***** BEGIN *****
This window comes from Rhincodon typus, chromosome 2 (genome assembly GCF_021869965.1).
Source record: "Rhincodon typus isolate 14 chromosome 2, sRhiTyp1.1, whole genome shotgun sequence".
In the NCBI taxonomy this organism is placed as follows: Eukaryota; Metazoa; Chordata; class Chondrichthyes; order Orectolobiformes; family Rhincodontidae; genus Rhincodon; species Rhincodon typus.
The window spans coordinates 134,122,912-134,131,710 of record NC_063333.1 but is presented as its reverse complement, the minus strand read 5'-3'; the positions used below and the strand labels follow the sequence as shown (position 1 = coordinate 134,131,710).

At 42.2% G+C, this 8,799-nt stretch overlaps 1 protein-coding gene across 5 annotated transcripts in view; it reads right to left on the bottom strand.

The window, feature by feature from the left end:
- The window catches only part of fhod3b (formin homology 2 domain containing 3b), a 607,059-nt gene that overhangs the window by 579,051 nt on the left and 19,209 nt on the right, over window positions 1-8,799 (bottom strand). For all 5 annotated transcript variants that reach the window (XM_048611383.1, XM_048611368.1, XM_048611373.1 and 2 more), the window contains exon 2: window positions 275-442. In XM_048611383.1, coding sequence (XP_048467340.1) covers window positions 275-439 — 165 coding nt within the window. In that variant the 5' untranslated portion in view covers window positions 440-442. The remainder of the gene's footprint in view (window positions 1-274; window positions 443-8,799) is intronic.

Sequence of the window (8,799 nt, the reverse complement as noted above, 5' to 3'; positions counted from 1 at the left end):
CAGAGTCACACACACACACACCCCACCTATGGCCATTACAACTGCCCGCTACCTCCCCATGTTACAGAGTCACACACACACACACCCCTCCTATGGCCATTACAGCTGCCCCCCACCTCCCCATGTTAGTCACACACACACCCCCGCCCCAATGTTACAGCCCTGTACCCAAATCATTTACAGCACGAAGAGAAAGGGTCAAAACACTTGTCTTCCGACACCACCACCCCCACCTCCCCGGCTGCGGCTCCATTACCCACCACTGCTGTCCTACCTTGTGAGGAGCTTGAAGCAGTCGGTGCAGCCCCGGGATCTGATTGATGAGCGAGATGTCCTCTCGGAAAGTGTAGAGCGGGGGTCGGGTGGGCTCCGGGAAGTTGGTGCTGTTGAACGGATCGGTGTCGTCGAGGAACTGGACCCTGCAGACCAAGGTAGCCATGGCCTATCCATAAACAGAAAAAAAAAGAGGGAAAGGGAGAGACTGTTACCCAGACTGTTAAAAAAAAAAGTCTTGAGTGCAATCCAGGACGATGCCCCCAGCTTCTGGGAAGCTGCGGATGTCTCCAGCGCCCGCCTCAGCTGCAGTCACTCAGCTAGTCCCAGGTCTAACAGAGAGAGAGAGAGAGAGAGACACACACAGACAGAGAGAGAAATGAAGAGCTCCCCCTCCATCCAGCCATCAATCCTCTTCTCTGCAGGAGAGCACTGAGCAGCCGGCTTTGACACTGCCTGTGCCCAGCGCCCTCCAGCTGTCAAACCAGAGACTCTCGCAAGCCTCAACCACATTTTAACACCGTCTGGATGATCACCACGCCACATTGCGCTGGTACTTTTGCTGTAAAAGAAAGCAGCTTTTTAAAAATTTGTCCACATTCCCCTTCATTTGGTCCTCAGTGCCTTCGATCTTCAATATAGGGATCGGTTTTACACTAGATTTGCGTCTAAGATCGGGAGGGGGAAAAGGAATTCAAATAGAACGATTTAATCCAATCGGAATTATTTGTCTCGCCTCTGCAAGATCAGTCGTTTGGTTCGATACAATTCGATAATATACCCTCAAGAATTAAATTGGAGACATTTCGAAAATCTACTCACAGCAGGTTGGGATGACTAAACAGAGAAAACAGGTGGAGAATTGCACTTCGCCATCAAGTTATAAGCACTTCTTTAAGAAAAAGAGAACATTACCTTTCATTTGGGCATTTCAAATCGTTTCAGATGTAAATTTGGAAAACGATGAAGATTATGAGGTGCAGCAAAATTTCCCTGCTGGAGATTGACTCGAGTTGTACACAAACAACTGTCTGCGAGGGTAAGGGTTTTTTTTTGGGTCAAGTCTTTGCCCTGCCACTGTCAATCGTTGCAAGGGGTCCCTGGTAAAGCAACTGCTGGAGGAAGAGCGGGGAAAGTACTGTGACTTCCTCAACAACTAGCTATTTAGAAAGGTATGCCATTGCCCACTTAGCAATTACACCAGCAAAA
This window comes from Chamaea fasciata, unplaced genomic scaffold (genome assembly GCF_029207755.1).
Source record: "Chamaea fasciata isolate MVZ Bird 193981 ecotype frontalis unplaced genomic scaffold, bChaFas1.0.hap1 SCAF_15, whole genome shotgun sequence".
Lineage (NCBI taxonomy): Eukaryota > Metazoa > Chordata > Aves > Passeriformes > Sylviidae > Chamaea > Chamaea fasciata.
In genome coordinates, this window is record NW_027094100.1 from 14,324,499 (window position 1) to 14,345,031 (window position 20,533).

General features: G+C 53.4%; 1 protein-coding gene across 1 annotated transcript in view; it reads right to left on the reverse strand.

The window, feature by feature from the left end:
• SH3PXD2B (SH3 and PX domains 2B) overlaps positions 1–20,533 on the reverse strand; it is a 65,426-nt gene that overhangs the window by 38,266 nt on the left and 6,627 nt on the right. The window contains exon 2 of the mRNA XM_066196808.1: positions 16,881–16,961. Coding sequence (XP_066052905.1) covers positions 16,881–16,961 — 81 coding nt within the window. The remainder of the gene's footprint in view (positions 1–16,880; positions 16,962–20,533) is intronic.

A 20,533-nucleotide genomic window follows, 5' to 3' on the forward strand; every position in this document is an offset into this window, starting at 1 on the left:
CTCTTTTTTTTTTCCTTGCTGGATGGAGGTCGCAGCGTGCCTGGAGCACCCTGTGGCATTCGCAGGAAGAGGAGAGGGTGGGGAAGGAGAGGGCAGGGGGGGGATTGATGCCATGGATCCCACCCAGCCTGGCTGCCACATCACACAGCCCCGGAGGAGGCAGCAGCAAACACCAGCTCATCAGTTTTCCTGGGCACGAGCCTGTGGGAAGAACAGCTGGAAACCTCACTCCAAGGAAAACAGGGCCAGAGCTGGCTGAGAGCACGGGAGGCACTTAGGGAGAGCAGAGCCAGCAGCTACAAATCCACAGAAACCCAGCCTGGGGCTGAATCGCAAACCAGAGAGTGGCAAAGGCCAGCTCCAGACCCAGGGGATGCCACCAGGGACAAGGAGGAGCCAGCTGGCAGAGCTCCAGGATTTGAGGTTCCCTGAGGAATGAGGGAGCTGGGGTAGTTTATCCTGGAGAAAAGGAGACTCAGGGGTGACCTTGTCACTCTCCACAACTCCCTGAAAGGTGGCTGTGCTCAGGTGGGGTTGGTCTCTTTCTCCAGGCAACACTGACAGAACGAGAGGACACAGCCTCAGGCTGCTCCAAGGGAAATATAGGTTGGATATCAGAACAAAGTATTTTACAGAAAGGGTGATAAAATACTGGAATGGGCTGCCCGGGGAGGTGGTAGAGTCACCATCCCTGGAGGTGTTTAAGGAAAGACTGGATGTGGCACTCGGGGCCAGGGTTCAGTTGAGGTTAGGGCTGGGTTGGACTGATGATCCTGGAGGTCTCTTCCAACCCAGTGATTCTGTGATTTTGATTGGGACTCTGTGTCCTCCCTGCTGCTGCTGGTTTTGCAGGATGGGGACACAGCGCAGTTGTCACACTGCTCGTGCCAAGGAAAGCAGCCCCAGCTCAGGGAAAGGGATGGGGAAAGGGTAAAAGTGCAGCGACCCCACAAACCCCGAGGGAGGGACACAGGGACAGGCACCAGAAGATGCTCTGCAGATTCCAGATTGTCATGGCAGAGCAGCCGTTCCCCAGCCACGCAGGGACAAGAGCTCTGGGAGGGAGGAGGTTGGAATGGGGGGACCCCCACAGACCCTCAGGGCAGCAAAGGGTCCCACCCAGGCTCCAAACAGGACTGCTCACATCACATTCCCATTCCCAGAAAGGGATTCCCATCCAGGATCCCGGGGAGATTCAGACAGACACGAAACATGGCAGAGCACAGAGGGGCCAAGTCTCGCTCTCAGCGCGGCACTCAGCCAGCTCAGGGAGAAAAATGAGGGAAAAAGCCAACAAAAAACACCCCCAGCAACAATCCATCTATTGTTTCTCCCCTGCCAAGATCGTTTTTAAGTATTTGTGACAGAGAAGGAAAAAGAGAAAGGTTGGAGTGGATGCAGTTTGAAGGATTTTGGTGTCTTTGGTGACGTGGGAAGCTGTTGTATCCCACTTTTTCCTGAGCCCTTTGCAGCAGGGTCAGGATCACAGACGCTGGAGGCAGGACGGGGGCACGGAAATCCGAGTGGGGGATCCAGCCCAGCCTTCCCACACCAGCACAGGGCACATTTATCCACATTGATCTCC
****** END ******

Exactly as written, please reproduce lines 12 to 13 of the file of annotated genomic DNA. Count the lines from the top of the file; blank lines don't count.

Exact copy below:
Lineage (NCBI taxonomy): Eukaryota > Metazoa > Chordata > Aves > Passeriformes > Sylviidae > Chamaea > Chamaea fasciata.
In genome coordinates, this window is record NW_027094100.1 from 14,324,499 (window position 1) to 14,345,031 (window position 20,533).